A Museum of Dubious Splendors: Delightful Defamiliarization

A Museum of Dubious Splendors is a visual mythology of department store goods. A joyous paean to the mundane. An invitation to become intimately acquainted with giant toothpaste tubes, dress shoes, and cooling fans. As you explore this space, a story is gradually revealed, as if gentle winds were slowly whisking away sand from an engraved stone tablet. Created by Studio Oleomingus and funded by the India Foundation for the Arts, this is a museum absolutely worth visiting, though one containing little more exotic than your own home.

Museum of Dubious Splendors

“The known universe seems to be splitting apart, and would eventually scatter its components across an infinitude of distance”

Museum of Dubious Splendors

The known universe is a grandiose concept though, isn’t it? A Museum of Dubious Splendors is more concerned with the truly universal. That beyond specialist knowledge, or cultivated appreciation. A homely, patterned throw cushion held high in grand exhibition. An old cassette tape. A human ear. You are invited, here, to consider the aesthetics of functionality. The flawed beauty of flawless utility. The stories behind objects long ignored, cast aside, or taken for granted.

A World in a Grain of Sand

In this way, A Museum of Dubious Splendors utterly captures one of the fundamental ideas behind great photography and great storytelling – that of defamiliarization. The gift of a talented eye is the ability show us the things that we have become so attached to that detachment is inevitable.  When we see these things afresh, captured in new forms, we see the supposedly ordinary for how wonderfully peculiar it really is. It’s the child’s game of saying the word spoon until it loses all meaning and becomes an alien presence on your tongue. Here, it is a space to re-encounter the iconic in plain iconography. The elegant in the everyday.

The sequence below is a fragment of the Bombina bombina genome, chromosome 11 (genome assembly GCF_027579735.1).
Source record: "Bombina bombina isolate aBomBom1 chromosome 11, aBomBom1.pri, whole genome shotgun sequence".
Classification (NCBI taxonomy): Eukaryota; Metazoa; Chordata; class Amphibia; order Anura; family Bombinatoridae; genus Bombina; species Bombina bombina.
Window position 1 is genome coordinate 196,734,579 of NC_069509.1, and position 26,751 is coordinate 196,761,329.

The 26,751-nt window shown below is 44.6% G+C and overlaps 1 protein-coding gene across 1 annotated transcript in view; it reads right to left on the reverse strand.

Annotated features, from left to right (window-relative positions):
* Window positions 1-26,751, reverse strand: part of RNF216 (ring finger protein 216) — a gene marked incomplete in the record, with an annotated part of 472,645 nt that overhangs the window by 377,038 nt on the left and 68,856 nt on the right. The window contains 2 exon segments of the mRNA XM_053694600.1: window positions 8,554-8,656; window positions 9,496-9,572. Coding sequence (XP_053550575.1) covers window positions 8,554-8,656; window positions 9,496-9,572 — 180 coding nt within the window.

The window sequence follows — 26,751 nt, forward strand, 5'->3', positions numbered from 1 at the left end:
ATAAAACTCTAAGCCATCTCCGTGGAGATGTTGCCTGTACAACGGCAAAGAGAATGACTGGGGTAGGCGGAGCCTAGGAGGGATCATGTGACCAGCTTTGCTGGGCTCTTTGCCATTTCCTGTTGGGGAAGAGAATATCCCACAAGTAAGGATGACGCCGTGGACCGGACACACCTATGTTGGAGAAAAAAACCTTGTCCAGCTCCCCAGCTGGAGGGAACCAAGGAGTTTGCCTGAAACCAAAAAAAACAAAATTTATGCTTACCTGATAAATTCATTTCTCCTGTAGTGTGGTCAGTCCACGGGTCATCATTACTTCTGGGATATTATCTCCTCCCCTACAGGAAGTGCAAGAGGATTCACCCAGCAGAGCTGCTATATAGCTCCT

You can grab the free download here. And don’t you dare call it a walking simulator.

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Nic Reuben

Nic Reuben likes to pause games every five minutes to ponder the thematic implications of explosive barrel placement. When he’s not having an existential crisis over CAPTCHA verifications that ask him to prove he’s not a robot, he’s reading sci-fi and fantasy short stories, watching cartoons, and mourning the writing standards in Game of Thrones.


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